ICE’s Culinary Management Instructors are seasoned industry professionals who are still active in the industry, working on their own projects while teaching classes at ICE. With such a wide range of experience between them, we decided to ask Julia Heyer and Vin McCann to take a closer look at the business of running a restaurant and sound off on some of the hottest topics in the restaurant world. Today, they tackle business planning.

Vin McCann
Having reviewed hundreds of restaurant business plans over the last 10 years, I remain flabbergasted, and somewhat saddened, by the number of them that underestimate the potency of existing competition and overestimate the contemplated business’s ability to generate sales. The discomfort the rose colored outlook prompts is exacerbated by the recollection of my favorite marketers’, Al Ries and Jack Trout, warning that better product and better people do not qualify as positioning statements, or unique selling propositions. Who goes into business promising the opposite?

Guests, customers, whatever the conventional wisdom is tagging them with today, don’t drop out of the heavens every time a new restaurant opens its doors. They must be lured, seduced, yes even weaseled away from existing competitors.  The elemental math is that there are 310 million people living in the U.S. and over 650,000 restaurants. Eliminate 20% of the population for being too young, too old, or too infirm to be regular customers and you have approximately 248 million potential customers, or  about 380 people per restaurant – not exactly the best foundation to build a business on.  The nagging, inescapable, question every restaurant entrepreneur must answer is why your place? Opening with the idea of better food and service and no other marketing strategy is like hoping your distant object of desire, barely visible in a crowd in the lobby at Grand Central is going to pick you because you are there. What are the chances of that happening?

Julia Heyer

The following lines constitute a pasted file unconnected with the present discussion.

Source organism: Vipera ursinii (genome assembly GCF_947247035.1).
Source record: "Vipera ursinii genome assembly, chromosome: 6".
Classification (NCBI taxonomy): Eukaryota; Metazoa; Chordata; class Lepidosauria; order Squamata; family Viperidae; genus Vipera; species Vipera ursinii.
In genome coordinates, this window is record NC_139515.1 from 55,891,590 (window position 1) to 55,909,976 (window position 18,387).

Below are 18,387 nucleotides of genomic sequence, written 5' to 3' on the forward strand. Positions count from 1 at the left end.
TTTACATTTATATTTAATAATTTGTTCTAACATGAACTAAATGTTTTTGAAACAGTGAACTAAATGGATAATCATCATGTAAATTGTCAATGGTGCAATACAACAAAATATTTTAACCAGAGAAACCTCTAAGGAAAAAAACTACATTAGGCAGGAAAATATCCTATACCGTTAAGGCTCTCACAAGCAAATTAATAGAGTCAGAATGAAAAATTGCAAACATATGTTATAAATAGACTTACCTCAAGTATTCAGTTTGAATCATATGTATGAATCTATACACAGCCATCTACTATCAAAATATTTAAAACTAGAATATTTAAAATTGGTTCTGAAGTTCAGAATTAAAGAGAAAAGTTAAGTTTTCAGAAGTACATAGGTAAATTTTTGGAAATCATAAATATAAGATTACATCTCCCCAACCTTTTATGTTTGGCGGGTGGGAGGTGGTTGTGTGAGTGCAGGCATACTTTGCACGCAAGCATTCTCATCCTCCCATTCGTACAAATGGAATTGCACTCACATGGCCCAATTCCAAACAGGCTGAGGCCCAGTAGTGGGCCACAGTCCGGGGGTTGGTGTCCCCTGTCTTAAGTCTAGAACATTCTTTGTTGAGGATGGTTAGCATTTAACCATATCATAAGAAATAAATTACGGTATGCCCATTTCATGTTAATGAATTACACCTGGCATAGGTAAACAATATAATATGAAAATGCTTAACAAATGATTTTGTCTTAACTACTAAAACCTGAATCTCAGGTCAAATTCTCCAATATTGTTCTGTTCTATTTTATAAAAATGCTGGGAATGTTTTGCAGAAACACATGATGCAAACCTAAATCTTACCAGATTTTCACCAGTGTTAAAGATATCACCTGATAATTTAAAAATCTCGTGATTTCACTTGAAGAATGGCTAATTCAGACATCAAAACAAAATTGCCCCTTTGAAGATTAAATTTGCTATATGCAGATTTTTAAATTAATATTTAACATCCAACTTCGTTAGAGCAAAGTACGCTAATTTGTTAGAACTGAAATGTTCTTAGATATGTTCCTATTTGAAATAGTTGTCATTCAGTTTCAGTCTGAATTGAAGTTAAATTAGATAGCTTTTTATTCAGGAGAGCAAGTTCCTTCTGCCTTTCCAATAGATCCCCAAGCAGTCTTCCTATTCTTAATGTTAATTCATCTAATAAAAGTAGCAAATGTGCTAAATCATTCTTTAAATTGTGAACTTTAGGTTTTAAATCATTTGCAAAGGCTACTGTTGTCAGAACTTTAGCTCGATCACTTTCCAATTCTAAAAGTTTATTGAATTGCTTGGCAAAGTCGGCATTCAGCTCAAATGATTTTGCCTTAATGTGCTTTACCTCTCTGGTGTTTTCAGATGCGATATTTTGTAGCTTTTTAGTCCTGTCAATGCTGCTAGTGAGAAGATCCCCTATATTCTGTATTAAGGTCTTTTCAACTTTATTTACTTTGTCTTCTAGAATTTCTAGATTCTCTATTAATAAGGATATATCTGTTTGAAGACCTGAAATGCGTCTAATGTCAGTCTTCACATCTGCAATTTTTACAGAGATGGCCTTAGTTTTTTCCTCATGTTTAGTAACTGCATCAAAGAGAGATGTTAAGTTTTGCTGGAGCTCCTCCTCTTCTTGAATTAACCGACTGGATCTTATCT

I agree 10000% – and will now clearly do something else than stand in the middle of Grand Central hoping for Prince Charming to trip over me.  Seriously, I have nothing to argue and little to add. Besides this question: Given the numbers, why are there so many mediocre products and experiences out there?  Is it the old knowledge gap by people that want to do better but don’t know how?  Or the execution gap by those that would know how to take care of you properly, if they only cared enough to jump through all the hoops required making that happen?  Have too many operators stopped caring?  Or can they simply not get their team to care about their business and guests?

Likely, some of the more optimistic entrepreneurs, touting their USP as the “I’ll provide better service and food and drinks than the shmuck on the corner,” will turn into the burnt out, cynical operator that just doesn’t care enough to keep the fire and desire going every single day. Every. Single. Day.  In our business you start over every morning. There is a reset button. How you did yesterday does not matter – only what you do for your guests today, how you make them feel on this visit. And that can be exhausting over time. So maybe it is not about doing better than the guy next door, but about more perseverance, more energy and quite frankly, more discipline than those who you think are not doing as well as you will?

Vin’s Response
Sounds like you’re advocating “testing” (psychological and physical) for potential restaurant entrepreneurs.  While it would certainly carve into the stash of mediocre restaurants, there are undoubtedly more issues at play – some mythical, some inescapably real.  Our cultural fixation with restaurants and the conventional wisdom that all you need is some old family recipes and a dream lure too many ill-equipped entrepreneurs. Poor planning with regard to financing, design, staff training, and marketing make too many operations forgettable experiences. Finally the restaurant business model, featuring high entry costs, low margins, and intense competition create an environment that dictates we should all be delightfully surprised when we find ourselves in a restaurant experience that clicks on all cylinders – concept focus, product quality, service, environment, and value – regardless of the category or segment the restaurant does business in.

Julia’s Last Word
While implementing testing or good planning practices would be useful to future entrepreneurs, (not to say very German of me): Who am I to stop people from squandering their money?  At least they are not asking me to subsidize their poor planning out of my pocket to then yell at me about it (and asking that people don’t spend more than their budget allows used to be called good business practice, instead of deriding it as “austerity”).

Let’s just go and enjoy the places that plan, market and manage their business and guest experience well. I hear there is an excellent Greek place in Astoria.

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